European Commission gives green light to Latvian bank bailout
A government bailout of Latvia's largest indigenous bank, Parex Banka, was set to be finalized Monday after the European Commission (EC) signalled it would not block the deal, dpa reported.
Latvian Finance Ministry spokesperson Diana Berzina told Deutsche Presse-Agentur dpa that an "unofficial okay" had been received from the EC along with their comments on the deal.
She added that final confirmation from the EC was likely one or two days after the legal document was due to be signed in a closed meeting on Monday night.
Parex Banka is the second largest bank overall in the Baltic country. It posted profits of more than 12 million lats (22 million dollars) in the first nine months of 2008.
On Saturday night, Latvian Prime Minister Ivars Godmanis emerged from a lengthy meeting to announce, "the government of Latvia today made a decision that the state will become a majority stakeholder in Parex Banka to secure the stability of Latvia's financial system."
In two days of frantic deal-making since then, government and bankers alike have sought to play down the seriousness of Parex's situation in a bid to stop a run on the bank. That seems to have worked, with little evidence on Monday of account holders trying to withdraw their money.
Godmanis even banned state-owned companies and local government departments withdrawing funds from Parex on Monday as a demonstration of confidence.
The terms of the deal will see the Latvian government take a majority stake in Parex at an initial cost of 200 million lats (360 million dollars).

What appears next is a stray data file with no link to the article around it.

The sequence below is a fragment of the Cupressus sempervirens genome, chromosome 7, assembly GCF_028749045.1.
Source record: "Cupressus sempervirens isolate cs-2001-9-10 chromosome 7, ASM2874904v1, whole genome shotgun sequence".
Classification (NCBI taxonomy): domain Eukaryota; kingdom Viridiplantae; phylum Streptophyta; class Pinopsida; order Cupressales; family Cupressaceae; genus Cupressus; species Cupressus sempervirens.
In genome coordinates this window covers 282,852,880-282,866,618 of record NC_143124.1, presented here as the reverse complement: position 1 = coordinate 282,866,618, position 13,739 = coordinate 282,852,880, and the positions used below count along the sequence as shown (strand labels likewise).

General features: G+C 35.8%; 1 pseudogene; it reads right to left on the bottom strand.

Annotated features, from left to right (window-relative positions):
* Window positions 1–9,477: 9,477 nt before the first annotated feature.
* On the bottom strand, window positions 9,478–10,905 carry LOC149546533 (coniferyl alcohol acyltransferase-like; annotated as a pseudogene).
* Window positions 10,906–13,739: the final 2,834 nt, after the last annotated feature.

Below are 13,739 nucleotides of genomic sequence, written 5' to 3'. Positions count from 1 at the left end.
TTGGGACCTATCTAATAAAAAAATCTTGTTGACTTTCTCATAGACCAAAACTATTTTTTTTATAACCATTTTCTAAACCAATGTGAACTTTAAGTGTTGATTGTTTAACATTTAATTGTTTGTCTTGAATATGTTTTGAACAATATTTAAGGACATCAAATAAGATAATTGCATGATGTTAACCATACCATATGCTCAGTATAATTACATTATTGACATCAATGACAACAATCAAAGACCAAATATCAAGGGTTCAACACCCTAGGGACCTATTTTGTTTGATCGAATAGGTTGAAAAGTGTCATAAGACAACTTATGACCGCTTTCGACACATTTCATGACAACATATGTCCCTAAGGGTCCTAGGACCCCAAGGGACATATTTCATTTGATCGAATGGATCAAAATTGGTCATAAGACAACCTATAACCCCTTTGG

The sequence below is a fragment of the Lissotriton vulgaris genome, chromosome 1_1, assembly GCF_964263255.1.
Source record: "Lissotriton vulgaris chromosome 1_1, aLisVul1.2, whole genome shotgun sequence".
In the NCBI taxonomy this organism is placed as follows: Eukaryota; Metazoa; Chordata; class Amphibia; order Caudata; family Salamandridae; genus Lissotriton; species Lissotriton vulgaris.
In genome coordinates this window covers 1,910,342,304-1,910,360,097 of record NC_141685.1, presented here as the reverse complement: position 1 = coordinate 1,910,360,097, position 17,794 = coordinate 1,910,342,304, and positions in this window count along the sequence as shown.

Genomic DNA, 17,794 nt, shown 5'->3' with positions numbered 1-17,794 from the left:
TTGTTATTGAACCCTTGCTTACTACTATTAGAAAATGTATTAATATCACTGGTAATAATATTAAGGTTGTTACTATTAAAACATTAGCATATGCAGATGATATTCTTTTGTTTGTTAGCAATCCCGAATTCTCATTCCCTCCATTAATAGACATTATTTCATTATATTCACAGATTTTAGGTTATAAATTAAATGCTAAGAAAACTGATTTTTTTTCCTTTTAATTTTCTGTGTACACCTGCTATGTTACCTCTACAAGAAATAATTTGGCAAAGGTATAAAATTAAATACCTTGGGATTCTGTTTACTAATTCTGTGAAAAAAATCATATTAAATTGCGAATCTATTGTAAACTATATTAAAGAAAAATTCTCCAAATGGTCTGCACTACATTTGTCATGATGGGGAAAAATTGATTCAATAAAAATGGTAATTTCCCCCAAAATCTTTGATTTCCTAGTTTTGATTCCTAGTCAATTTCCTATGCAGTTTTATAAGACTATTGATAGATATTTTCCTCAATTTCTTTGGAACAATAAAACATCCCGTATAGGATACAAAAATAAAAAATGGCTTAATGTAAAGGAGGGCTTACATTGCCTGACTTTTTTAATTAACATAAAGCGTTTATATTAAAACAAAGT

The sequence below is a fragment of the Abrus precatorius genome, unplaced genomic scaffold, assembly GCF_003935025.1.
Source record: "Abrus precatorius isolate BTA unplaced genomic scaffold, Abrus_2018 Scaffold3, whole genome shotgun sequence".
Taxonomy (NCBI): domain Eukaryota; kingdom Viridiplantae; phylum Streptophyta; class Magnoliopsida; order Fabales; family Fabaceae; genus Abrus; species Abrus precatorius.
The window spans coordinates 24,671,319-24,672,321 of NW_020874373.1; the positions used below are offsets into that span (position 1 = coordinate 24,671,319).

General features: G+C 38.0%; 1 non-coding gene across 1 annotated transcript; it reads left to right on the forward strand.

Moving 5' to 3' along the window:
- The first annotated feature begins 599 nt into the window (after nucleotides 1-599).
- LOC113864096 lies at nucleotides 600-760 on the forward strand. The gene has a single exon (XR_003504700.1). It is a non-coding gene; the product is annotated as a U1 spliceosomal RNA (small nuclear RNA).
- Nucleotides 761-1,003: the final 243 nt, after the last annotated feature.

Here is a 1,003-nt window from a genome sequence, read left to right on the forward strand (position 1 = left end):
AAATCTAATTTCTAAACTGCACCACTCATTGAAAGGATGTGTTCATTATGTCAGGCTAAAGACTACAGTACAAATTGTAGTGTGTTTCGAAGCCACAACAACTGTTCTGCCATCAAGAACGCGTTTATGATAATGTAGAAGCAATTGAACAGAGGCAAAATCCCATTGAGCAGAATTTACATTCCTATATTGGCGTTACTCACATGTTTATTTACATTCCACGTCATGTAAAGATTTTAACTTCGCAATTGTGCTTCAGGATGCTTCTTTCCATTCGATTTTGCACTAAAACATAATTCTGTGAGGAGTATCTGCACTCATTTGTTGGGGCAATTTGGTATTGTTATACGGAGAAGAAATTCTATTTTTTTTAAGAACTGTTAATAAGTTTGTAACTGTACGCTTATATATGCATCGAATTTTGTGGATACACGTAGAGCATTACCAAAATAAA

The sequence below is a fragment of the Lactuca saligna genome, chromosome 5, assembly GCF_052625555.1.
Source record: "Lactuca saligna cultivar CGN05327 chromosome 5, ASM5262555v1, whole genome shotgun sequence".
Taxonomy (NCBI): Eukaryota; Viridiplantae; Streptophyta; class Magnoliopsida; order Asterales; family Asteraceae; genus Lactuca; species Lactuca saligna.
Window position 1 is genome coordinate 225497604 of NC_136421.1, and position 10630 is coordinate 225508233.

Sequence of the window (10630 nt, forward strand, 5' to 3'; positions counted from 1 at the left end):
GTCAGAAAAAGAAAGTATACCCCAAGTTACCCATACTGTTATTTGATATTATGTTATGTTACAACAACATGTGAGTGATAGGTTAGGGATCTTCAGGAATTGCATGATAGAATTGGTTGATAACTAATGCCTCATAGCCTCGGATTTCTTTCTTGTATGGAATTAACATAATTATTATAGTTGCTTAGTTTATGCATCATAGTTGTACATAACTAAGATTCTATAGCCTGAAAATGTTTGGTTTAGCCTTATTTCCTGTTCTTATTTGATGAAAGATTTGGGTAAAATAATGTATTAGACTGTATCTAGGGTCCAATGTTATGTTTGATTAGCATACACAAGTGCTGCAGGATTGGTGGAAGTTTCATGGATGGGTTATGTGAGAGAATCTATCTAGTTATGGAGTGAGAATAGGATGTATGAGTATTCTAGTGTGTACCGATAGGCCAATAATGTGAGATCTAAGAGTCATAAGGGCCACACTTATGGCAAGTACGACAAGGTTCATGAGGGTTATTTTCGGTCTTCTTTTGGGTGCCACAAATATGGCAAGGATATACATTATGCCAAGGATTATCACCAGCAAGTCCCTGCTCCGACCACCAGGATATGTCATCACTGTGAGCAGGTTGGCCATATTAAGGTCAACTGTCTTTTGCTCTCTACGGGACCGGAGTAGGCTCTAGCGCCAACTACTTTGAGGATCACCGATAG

Parex's two founders and main shareholders, Valery Kargin and Viktor Krasovitsky, have agreed to sell their stakes for the token amount of 1 lat each, though they will also have first option on buying back the shares after twelve months.
With the deal signed, Parex will become a subsidiary of state-owned Hipoteku Banka with Hipoteku chairman Inesis Feiferis taking over the reins as president of Parex.
Finance Ministry official Martins Bicevskis will become chairman of the Parex board of governors.
Speaking to dpa Sunday, Feiferis said the deal did not constitute a merger as the intention was to sell Parex to a "strategic investor" at some point in the future. He said Parex was a viable and profitable business with just one real problem - liquidity - which the partial nationalization would solve.
Bicevskis stressed the Latvian government's action was the same as similar actions by governments across Europe and said it was unlikely to need to intervene in a similar way with any other local banks.
"We do not think we will be in this situation again. We have put things back together and we are strong," he said.